Nova Scotia property owners considering wind turbines for their land can use a new online wind atlas to rate their site’s potential.
Researchers from Universite de Moncton and the applied geomatics research group at Nova Scotia Community College developed the wind data last year. Since then, staff in the research group have worked to overlay the data, colour-coded by wind velocity, on Google Maps of the province.
Users can zoom in as close as 200 metres to a specific location, the province said. The site allows users to switch their views to see the wind speeds at one of three different altitudes: 30, 50 or 80 metres above ground.
“Wind speeds are generally faster at greater heights, and this online atlas lets you interactively explore the great wind power potential that exists in Nova Scotia,” said David Colville, NSCC’s lead researcher on the project, in a release Wednesday from the provincial energy department.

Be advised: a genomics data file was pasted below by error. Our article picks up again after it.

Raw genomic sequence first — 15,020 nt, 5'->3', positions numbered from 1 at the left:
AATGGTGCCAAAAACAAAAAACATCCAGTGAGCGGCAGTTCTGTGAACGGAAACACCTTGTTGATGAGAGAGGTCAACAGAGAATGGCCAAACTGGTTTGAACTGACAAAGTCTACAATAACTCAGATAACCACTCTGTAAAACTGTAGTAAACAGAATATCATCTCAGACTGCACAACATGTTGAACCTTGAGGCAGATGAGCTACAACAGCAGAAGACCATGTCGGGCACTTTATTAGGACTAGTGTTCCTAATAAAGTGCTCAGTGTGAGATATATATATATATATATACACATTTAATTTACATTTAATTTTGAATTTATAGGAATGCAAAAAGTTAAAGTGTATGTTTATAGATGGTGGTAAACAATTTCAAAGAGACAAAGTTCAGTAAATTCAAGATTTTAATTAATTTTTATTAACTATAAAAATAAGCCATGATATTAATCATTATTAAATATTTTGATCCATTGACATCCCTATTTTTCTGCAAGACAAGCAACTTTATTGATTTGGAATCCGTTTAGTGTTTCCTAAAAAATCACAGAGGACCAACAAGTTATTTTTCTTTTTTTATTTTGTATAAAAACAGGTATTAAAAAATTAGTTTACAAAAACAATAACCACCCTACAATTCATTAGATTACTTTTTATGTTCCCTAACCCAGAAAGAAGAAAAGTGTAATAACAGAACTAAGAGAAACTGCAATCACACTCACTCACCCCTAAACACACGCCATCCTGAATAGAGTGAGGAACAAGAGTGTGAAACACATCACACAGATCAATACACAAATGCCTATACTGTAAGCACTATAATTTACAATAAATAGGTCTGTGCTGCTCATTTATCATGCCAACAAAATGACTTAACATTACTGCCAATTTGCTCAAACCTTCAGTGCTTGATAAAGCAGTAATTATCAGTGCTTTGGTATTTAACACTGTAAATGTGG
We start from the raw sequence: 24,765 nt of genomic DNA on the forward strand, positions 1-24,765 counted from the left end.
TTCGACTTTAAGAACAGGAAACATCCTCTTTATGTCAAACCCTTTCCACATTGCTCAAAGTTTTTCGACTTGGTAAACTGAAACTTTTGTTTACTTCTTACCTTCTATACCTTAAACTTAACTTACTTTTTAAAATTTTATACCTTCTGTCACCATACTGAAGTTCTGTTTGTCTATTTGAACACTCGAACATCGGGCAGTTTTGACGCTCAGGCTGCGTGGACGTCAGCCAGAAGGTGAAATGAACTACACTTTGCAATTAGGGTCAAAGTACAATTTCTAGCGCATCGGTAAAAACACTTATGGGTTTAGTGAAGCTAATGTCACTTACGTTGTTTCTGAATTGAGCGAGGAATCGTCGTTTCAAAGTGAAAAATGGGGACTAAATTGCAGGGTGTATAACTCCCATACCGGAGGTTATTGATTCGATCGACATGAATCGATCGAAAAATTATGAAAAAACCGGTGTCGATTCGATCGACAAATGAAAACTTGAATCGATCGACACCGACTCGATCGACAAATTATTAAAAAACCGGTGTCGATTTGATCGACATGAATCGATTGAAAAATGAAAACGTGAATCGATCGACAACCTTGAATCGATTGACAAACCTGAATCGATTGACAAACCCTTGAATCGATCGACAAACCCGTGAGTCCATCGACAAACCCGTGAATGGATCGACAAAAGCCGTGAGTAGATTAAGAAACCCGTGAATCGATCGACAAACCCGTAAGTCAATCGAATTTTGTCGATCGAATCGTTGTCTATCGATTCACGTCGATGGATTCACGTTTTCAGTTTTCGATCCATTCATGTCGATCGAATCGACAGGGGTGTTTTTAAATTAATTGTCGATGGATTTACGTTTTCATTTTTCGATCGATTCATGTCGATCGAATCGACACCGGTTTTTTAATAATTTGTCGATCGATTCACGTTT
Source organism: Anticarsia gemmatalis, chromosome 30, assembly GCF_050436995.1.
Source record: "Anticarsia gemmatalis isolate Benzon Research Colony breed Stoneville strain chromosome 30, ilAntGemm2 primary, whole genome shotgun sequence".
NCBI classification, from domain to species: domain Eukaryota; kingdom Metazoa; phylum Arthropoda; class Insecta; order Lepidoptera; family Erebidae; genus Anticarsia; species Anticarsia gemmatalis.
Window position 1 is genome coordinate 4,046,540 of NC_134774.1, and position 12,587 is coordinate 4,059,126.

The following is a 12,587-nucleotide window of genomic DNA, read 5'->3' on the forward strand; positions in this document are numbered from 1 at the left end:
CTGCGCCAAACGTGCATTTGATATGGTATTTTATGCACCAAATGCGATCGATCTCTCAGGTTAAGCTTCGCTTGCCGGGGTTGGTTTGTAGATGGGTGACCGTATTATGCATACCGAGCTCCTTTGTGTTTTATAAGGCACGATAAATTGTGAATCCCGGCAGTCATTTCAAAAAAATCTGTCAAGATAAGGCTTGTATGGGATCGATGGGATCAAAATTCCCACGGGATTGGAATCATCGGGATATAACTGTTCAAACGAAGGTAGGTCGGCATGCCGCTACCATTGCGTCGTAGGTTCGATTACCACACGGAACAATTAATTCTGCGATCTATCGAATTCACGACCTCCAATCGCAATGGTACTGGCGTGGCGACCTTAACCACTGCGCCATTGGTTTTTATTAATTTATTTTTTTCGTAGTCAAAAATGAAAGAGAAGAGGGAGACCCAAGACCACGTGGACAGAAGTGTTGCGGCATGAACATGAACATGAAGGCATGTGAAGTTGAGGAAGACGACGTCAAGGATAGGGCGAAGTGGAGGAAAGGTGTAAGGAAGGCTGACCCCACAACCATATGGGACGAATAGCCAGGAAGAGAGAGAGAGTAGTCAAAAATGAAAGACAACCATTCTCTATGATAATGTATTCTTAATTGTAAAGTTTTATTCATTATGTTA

Zooming out to a full view of the province shows the highest wind velocities at any altitude to be most concentrated on the province’s southwest coast, around Yarmouth and Digby Neck, and on its northern coast in Cape Breton Highlands National Park.
“The wind atlas shows us how much wind is available, and where to find it,” said Universite de Moncton project lead Yves Gagnon. “It’s a great resource for local entrepreneurs, small businesses, community groups, co-operatives and individuals who might not have the resources to do this kind of mapping on their own.”
Energy Minister Richard Hurlburt said in the release that the government expects to see the number of wind turbines in Nova Scotia increase from 40 to over 300 by 2013 as new provincial regulations take effect.